We come full circle now with full context of new bike pick up day! What did new bike pick up day at G & O Family Cyclery consist of? Well, Davey Oil (Jenna and the rest of the crew that had been helping me pick this out where there too! Hey y’all! 👋🏻) gave a run down of all the bike gear, battery system, engineering, and coverage of maintenance and check ups for the bike. He didn’t just spit it all out to me as an unknown quantity either like happens sometimes in bike shops, he discussed with me my own experience with bikes, took into account that I basically have a bike shop of gear to work on bikes with, albeit often don’t have time to. He also took into account after a little discussion, that I’ve been riding and been car-free – i.e. only used a bike for my primary transportation for over a decade – and then went over those topics.
Davey going over these things with me before going over all of these things allowed him to specifically cater what details I could really use, was able to answer specific questions I had, and really set me up for successful usage of the bike! The TLDR, I was impressed and I’m not usually impressed very often.
With that, day 1 was complete and I set out from G & O for that 17 mile ride back home to Redmond, Washington!
I picked up an All-City Macho Man just a few weeks before I got the Space Horse Disc built at Back Alley Bike Repair here in Seattle! From here on though, I’m going to call the bike by it’s now given name of Pop Rocket.
The Pop Rocket has traveled with me to well over a dozen cities over the last few years. Except for the fenders, everything on this bike started out stock.
Headset: Cane Creek 10 series
Stem: Salsa Guide, 1-1/8th threadless, 31.8 clamp
Handlebar: Salsa Cowbell 3, 31.8Tape Black
Shift/Brake lever Shimano 105
Brake: Hayes CX-Expert, 160mm rotors
Front Derailleur: Shimano CX70 31.8 with 28.6 shim
This is my main ride for almost everything. I’ve got larger tires on for smooth riding in bumpy ole’ Seattle. Good gearing. A reliable and comfortable seat. Solid additional parts like Chris King Hubs, etc.
I have been through short rides, heavy rides, slogs, and distances of over 100 miles a day on this bike. It rides like a dream, and quick to respond, and solid for heavy loads. Combined with my Bill Trailer from Surly and it can carry a formidable multi-hundred pound load without much strain at all!
Frame: All-City Space Horse Disc w/ fork and gruppo.
Shifter: SRAM Apex 2x
Brakes: Yokozuna Motor Cable/Hydraulic
Rear DER SRAM Apex WiFli (32t max)
Front DER SRAM Apex
Crankset Arms: SRAM Apex 50/34 w/ Rings
Cassette 10-speed 11-32t
Headset Chris King R45, sotto vocce blk
Rims Pacenti CL25
Hubs Front Shutter Precision PD-8, Dyno/ISO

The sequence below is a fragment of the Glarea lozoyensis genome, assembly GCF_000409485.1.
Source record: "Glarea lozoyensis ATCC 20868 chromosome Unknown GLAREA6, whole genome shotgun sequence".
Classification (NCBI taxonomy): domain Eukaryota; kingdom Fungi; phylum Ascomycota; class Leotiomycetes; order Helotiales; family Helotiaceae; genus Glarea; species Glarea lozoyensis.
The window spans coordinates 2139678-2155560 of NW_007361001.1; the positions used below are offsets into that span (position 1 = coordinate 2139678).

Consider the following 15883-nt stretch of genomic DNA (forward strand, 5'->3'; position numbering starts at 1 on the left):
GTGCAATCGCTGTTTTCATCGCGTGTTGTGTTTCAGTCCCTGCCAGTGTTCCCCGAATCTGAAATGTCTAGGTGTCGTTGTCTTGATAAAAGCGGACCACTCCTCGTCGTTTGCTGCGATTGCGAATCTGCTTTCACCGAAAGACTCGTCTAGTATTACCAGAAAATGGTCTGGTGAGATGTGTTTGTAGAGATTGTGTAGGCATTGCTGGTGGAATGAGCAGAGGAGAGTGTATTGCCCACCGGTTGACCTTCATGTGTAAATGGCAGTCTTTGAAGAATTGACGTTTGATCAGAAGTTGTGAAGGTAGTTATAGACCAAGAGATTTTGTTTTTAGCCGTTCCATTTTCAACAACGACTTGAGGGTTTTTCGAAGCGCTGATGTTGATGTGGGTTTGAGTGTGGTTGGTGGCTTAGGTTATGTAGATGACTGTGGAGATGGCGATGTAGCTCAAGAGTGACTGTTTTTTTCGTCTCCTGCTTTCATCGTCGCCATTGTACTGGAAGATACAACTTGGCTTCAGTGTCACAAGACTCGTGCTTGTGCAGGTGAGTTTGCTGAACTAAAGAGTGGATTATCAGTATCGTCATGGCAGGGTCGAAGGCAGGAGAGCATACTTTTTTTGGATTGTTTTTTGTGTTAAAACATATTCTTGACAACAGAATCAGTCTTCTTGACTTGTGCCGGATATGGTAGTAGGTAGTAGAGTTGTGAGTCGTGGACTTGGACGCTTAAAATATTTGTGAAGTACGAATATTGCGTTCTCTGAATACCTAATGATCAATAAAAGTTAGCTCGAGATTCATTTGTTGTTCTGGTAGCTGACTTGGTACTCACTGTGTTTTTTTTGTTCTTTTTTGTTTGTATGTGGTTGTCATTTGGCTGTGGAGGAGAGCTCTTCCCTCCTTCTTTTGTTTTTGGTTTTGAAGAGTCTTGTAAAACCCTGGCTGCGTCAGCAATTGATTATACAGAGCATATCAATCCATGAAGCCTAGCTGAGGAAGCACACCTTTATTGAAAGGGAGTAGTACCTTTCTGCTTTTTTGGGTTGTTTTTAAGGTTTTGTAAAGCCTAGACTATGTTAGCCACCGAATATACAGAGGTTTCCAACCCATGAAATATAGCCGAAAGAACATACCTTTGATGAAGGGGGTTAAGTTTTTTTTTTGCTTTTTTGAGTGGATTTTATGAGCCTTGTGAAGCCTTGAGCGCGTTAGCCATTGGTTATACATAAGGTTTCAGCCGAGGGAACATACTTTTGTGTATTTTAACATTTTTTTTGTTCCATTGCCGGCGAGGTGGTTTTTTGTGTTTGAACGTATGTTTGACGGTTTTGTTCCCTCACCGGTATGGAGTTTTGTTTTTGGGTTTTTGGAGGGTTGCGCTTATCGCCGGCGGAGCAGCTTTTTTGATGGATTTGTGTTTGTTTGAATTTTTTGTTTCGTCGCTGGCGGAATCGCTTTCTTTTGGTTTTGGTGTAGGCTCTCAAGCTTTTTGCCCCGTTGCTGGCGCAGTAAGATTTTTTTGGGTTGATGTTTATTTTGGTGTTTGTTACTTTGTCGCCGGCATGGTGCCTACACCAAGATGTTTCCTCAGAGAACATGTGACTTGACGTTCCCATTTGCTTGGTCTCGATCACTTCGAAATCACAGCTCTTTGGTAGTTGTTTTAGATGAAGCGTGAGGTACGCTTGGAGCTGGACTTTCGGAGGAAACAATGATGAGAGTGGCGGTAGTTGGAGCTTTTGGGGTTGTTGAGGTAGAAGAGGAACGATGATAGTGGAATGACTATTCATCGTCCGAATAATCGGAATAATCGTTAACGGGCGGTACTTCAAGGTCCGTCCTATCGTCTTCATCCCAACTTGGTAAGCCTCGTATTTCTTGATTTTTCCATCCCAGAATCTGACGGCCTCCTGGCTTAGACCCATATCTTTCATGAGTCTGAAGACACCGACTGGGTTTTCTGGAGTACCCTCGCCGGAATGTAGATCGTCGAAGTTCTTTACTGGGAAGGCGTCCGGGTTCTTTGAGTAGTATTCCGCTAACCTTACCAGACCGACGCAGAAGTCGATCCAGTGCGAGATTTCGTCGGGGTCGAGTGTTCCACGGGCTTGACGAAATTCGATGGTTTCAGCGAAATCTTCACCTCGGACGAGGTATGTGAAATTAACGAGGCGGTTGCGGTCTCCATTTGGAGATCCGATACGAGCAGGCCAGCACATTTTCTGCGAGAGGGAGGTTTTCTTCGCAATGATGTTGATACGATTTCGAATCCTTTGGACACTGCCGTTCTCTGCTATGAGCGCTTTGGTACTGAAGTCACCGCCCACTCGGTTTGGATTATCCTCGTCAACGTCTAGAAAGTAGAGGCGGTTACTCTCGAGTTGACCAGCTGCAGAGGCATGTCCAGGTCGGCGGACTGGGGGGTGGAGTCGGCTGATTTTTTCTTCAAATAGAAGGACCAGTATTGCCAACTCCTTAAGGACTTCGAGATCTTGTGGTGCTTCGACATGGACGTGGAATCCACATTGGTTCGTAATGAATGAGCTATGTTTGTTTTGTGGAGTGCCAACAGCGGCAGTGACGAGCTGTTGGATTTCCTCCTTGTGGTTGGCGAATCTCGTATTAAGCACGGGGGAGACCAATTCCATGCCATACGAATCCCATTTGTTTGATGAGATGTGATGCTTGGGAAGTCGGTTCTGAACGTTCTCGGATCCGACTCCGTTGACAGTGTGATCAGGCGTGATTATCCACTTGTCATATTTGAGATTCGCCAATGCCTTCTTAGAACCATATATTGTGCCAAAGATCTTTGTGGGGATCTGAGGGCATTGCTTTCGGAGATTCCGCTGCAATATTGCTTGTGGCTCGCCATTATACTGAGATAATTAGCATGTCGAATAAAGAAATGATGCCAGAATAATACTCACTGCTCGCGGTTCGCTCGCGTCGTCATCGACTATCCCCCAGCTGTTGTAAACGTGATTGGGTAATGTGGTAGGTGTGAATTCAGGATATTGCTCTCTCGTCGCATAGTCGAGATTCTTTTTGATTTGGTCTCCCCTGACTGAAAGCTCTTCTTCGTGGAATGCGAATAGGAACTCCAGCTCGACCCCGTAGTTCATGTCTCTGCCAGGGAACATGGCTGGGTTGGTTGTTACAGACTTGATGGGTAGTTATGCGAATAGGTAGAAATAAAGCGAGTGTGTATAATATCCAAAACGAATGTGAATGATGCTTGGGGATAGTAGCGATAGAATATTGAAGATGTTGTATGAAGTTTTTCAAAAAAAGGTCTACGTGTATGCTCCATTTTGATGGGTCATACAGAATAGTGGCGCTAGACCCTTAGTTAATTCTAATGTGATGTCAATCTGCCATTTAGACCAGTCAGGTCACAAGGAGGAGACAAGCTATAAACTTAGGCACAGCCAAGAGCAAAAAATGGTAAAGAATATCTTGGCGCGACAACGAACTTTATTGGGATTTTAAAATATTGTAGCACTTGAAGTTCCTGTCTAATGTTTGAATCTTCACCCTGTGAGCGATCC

Hubs Rear Chris King R45D blk
Spokes Front/Rear DT Swiss Revolution
Nipples Gold w/ ano/green accent
Tires: Compass Cycles Barlow Pass 38m
Tape/Grips Fizik Green to beautifully match the frame.
Saddle: Brooks Cambium C15, black
Pedals: Shimano XT PD-M8020 Trail Pedals
Fenders: Planet Bikes ALX black)
Cages: One bottle, one Salsa “Anything Cage”
Front Rack: Jandd Lowrider
Back Rack: MSW Pork Chop
Lights: Front B & M Luxos U
Lights: Rear B & M
Charger/USB Charger w/ Luxos U
Power Switch w/ USB Charger on Dyno/Light Configuration
Over the years I’ve gotten a new dyno replacement, and changed the cassettes to different gearing. Otherwise all pieces are still in place after a solid 35k miles so far! BOOM!
NOTE: Again, not sponsored by anybody to write this. Just doing to to document the gear I use in case anybody is interested. To check out the Space Horse Disc hit up the product page.
Recently I purchased a trackball and a hardshell case for that trackball, which I then wrote a review of over yonder “A Review of the MX Ergo Advanced Wireless“. The hardshell case primarily because I displace a lot during the course of the day. Whether traveling far away from home or just within the city in which I live (i.e. Seattle these days, but in the past Portland, Memphis, Jacksonville, New Orleans, Krakow, etc) it’s been very important to have computer gear that holds up well to these movements during the day. Here is a video that details the trackball, hardshell case, and some of the different places I’ve used it since purchase. Below the video I elaborate on two of the scenarios I use these devices.
Coffee Shop Cycling Displacements
Often during the day, at least a non-pandemic day, I work coffee shop to coffee shop. Meeting other coders, working alone, or having meetings in person in coffee shops. As I move from coffee shop to coffee shop, sometimes I use transit (bus/train/tram/streetcar/etc) but more often I bike from shop to shop. During these displacements computer gear can get banged up heavily. That’s where the hardshell case for the trackball is hugely important!
While cycling all sorts of things can happen. I could biff it (i.e. *wreck*) on my pack (i.e. messenger bag, or backpack) and things are safe from direct impact in there, but can still be squished. I could toss my bag down or set it somewhere and it gets kicked, hit, or falls. The number of impact scenarios are numerous. But it doesn’t stop there while out cycling, since most of my packs are waterproof it’s nice to have individual elements packed in water resistant packages for when I pull them out of their pack. You get the idea, there’s a lot of potential oops scenarios, and for maximum gear lifespan it’s best to keep them safe.
Railroading Baggage Pannier Packing Style
Alright, using panniers for bike and train combo trips is another one of my specialties. I take a lot of train trips. Sometimes I ride coach, sometimes I get a roomette or bedroom, and on some trains I may end up standing. Whatever the case, traveling means luggage of some sort and luggage gets banged around. Again I’ve got my packs, but also in this scenario I routinely use my panniers. The combination is great as the survivability of devices – Apple Laptop + hardshell case for pointing device plus tough packs with panniers holding the remainder of things means surviving insane things like train wrecks (i.e. my experience of the train wreck of 501), or just regular travel trips like my trips to San Francisco for QCon, or my trip to Olympia, Washington to speak at a users’ group.
In summary, if you want to enjoy the bikey life combo powered with the rail life and keep your gear intact, it’s a good idea to pick up a hardshell case.